Naming Conventions


#1

So, RoR is better at grammer than I. Well so is my nine year old.

If I have a table named “people_type” will Rails see this as singular
because of the _type or will it consider it the plural of “person_type”
?

Is there a link to Rails that lists what words it knows, or what words
not to use in table design etc.

Kindest regards.


#2

On Jan 2, 2006, at 12:06 PM, Andy P. wrote:

Kindest regards.


Rails mailing list
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Andy-

Topfunky has put up an excellent tool for figuring out what rails

thinks the plural of a word is. You can find it here:

http://nubyonrails.com/tools/pluralize

Cheers-
-Ezra Z.
WebMaster
Yakima Herald-Republic Newspaper
removed_email_address@domain.invalid
509-577-7732


#3

Hi Andy,

On 1/2/06, Andy P. removed_email_address@domain.invalid wrote:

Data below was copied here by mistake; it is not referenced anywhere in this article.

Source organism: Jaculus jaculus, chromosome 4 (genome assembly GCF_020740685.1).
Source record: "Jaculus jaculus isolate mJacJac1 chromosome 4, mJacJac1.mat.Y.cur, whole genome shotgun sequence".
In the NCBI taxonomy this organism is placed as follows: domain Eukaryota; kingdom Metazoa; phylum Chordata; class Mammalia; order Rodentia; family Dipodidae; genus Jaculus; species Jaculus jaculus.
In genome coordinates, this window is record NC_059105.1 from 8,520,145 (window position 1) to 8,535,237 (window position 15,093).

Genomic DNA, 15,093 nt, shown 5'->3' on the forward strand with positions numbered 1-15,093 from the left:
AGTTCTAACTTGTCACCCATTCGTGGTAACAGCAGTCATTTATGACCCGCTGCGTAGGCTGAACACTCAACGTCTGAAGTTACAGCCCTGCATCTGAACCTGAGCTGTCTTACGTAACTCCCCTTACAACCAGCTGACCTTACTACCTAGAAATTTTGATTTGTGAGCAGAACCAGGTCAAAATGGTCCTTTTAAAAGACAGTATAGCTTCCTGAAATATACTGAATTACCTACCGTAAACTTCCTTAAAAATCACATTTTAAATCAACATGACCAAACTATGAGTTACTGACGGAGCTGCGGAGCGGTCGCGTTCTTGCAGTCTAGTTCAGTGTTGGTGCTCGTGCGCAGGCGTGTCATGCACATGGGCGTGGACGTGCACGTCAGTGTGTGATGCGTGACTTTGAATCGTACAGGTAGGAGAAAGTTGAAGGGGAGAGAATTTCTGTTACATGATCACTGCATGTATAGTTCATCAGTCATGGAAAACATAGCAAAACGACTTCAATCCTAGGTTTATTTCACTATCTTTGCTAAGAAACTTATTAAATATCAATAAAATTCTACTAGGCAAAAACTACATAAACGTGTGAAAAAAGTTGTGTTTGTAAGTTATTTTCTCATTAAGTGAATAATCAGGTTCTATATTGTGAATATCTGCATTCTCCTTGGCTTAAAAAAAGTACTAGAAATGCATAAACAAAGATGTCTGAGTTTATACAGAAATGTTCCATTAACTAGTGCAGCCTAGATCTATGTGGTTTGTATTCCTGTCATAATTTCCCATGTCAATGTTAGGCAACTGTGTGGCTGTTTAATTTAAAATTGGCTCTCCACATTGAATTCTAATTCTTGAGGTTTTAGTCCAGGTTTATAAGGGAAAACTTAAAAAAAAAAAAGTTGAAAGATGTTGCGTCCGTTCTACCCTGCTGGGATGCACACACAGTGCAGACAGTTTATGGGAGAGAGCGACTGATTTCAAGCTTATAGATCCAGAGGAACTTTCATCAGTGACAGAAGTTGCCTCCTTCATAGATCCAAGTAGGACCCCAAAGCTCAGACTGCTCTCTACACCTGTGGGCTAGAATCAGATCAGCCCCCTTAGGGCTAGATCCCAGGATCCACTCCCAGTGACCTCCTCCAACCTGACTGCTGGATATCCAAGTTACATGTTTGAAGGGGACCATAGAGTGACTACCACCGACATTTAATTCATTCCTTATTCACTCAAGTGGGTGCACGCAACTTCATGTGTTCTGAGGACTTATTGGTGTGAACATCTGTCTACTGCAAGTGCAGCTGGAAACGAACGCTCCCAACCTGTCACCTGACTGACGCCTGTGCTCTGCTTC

So, RoR is better at grammer than I. Well so is my nine year old.

If I have a table named “people_type” will Rails see this as singular
because of the _type or will it consider it the plural of “person_type”
?

Is there a link to Rails that lists what words it knows, or what words
not to use in table design etc.

You can use Ruby to find out how Rails’ naming conventions work:

| % script/console
| Loading development environment.

What table name should be used for the PersonType model?

| >> “PersonType”.tableize
| => “person_types”

What model does the table named “people_type” map to?

| >> “people_type”.classify
| => “PeopleType”

Does this match what Rails expects for the PeopleType model?

| >> “PeopleType”.tableize
| => “people_types”

No – if the model is called PeopleType, we need to use “people_types”
for the table name instead. You can make a method which automates this
check for you:

| >> class String
| >> def canonical_table_name?
| >> self == classify.tableize
| >> end
| >> end
| => nil
| >> “person_types”.canonical_table_name?
| => true
| >> “people_type”.canonical_table_name?
| => false


sam


#4

Which now leads me to…

If I have two tables

“people”

  • id
  • name

&

“person_types”

  • id
  • kind

Am I right in thinking that the row in “person” linking too
“person_types” should be ;